A reading journey with many, many turnouts

I was recently invited to promote one of my books on a website, specifically World of Ash, my dear, dear little apocalyptic baby. In the promo they wanted me to share some books I recommend for readers to enjoy that would be shelved next to WOA. Great concept, I love promoting other books, especially if it helps readers understand my books so they know if mine is one they would enjoy,

There was just one problem: I haven’t read any Dystopian, Apocalyptic, or Post-Apocalyptic books in ages.

I realized any books I would be recommending would be 5 to even 10 years old. That really had me hung up for awhile. One, would people want to hear about books that weren’t the hot new thing? And two, when had I stopped reading these genres?

Of course there’s nothing wrong with reading older books. And considering most of the books we read in our formative years are decades, if not centuries old, 5-10 years old is nothing. So I did write my post and I focused on some of the books I read around the time I got the inspiration for WOA, explaining why each of these books spoke to me.

But it got me thinking about how I’ll become obsessed with one particular genre and I’ll consume multiple titles over the course of months or years all shelved in the same places and then, just suddenly, poof! No more.

In high school I read a lot of sword and sorcery. A lot of Mercedes Lackey and her contemporaries. Her Elemental Masters would greatly influence my first series, The Elemental Series. Nothing at all like her books, being modern day and teenagers, but still, influenced. I also read my way through most of Anne Rice’s catalogue, gotta love me some vampires and witches!

In college I found a taste for some contemporary romance, probably because they were a good, easy escape from all of my college texts.

After college I found my way back to vampires and witches, discovering paranormal romance and devoured all of the Laurell K Hamiliton books, Keri Arthur, Jeaniene Frost, Patricia Briggs, and Kim Harrison. I mean. I could have opened a tiny used bookstore with just their books alone.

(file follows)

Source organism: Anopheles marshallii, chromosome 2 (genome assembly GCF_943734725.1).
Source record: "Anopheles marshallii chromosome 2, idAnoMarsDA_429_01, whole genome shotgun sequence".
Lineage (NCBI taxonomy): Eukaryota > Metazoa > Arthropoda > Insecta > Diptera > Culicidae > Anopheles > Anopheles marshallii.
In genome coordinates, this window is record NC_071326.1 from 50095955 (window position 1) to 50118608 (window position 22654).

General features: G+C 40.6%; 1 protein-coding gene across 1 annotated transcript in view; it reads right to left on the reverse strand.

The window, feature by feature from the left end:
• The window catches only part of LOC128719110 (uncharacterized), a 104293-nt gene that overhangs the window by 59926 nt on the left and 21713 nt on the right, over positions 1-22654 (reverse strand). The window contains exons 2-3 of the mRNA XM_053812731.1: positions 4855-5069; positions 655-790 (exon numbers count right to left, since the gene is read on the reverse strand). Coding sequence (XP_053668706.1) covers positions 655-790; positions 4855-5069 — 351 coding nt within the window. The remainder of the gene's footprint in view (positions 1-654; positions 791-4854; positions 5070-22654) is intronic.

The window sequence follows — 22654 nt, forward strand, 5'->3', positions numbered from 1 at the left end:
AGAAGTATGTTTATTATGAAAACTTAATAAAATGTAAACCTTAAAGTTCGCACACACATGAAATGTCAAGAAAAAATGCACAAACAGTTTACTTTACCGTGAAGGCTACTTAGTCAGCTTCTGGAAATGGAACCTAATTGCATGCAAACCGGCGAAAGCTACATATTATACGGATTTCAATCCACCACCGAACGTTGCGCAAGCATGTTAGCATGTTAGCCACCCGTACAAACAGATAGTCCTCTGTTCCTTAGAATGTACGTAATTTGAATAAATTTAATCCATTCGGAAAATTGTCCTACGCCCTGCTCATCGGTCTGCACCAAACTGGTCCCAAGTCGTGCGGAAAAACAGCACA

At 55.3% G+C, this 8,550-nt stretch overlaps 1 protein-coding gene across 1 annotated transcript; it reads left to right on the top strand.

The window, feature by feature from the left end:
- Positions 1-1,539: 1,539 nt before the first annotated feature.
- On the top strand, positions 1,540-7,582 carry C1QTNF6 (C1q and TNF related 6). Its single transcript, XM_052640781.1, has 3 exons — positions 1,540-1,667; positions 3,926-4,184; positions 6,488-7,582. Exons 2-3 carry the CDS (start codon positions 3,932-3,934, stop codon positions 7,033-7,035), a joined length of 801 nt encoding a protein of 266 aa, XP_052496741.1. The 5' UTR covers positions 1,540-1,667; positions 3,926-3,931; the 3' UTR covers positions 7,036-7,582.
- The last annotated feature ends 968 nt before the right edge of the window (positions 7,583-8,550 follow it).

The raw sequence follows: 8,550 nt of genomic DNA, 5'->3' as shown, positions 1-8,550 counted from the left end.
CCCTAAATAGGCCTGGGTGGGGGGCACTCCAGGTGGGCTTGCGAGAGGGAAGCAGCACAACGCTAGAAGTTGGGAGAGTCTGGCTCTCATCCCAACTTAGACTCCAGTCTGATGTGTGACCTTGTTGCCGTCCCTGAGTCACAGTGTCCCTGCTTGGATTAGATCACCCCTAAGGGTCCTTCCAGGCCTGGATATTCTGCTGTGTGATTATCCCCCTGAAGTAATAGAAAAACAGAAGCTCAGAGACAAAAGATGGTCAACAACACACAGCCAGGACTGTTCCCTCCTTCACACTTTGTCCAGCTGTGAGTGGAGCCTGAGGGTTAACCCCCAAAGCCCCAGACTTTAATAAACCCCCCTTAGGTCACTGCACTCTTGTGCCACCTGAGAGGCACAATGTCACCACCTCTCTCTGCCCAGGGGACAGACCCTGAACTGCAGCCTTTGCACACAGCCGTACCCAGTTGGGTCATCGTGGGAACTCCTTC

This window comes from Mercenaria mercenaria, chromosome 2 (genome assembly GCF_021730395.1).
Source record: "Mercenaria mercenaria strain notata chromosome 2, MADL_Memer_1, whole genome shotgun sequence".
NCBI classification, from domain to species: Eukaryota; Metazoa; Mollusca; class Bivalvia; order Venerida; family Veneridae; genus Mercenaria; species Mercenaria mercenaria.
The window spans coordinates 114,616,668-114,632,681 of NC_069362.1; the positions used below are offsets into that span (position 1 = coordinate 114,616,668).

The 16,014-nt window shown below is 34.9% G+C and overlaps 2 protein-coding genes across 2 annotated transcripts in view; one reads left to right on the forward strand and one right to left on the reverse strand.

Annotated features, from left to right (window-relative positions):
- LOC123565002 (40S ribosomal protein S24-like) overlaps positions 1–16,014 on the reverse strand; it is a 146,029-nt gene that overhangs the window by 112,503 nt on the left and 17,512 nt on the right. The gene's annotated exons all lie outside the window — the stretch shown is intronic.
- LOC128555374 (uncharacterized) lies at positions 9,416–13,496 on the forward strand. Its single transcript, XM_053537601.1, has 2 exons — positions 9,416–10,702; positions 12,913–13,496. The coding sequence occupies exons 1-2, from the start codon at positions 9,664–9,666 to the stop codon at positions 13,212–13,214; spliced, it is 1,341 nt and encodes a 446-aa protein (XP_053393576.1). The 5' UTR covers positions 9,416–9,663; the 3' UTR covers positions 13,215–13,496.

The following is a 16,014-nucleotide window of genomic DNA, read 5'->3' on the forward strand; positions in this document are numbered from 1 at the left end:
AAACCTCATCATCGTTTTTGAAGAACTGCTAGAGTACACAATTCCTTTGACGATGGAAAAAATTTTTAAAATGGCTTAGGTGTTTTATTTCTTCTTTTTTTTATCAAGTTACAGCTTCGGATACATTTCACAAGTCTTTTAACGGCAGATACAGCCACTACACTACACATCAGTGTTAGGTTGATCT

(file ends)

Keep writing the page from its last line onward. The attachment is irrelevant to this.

Then, as my bookshelves sagged under the weight of their lengthy series, I found YA. And yes, it was Twilight. You can hate, that’s okay. I had a very bad flu over the course of two weeks and I needed something I could escape into, that didn’t ask me to think too hard to follow complicated plots, and was long enough to fill the time. My dear husband went back to the store for each books as I finished them. And, thanks to Twilight, I realized I wanted to read more fantasy YA. And thank goodness I did because that would lead to my writing career.

Laini Taylor, Leigh Bardugo, Lauren DeStefano, Veronica Roth took me through beautiful fantasy realms, new magic systems, and wonderfully flawed but strong female leads. From there I wandered into Steampunk and with grabby hands added Kady Cross’s beautiful covers to my bookshelves.

For a long time I really only read fantasy but eventually I would find a love for cozy murder mysteries, especially Gretchen McNeil and Charlaine Harris (she does more than steamy vampires!).

Then, of course, zombies became all the rage and I found my way into apocalyptic books, which would lead me to Dystopia, which I would find people tended to conflate the two but they are different!

Somewhere in all of that I still read all the Harry Potters, most of Neil Gaiman’s library, and any number of books that are somewhere in my memory now. But I defintetly get hooked on one genre and read it until I am sick of it.

Surprisingly, as much as I love a murder documentary, a paranormal thriller, and a good horror movie (not gore!), I have yet to find a book in that same genre that can captivate me. I think I need the dark room, the ominous music, the silence, for that magic to work and you can’t exactly do that with a book. So I want the fantastical world, the tension of mystery, and the beautiful words for my books.

It’s strange to look back over a reading journey and realize just how vast and varied our tastes run. Maybe that’s why I have three different genres out there in my works. I’ve yet to master sword and sorcery in writing, and I don’t know if I ever plan to, but I am looking forward to seeing what else my reading and writing muses have in store for me.

One thought on “A reading journey with many, many turnouts

  1. LivRancourt says:

    Your post-college urban fantasy hit list looks identical to mine! (Although I was a few years post-post-college…lol.) Those books inspired a couple of my early writing efforts, the books that sit in the drawer, never to be seen by human eyes. 😊

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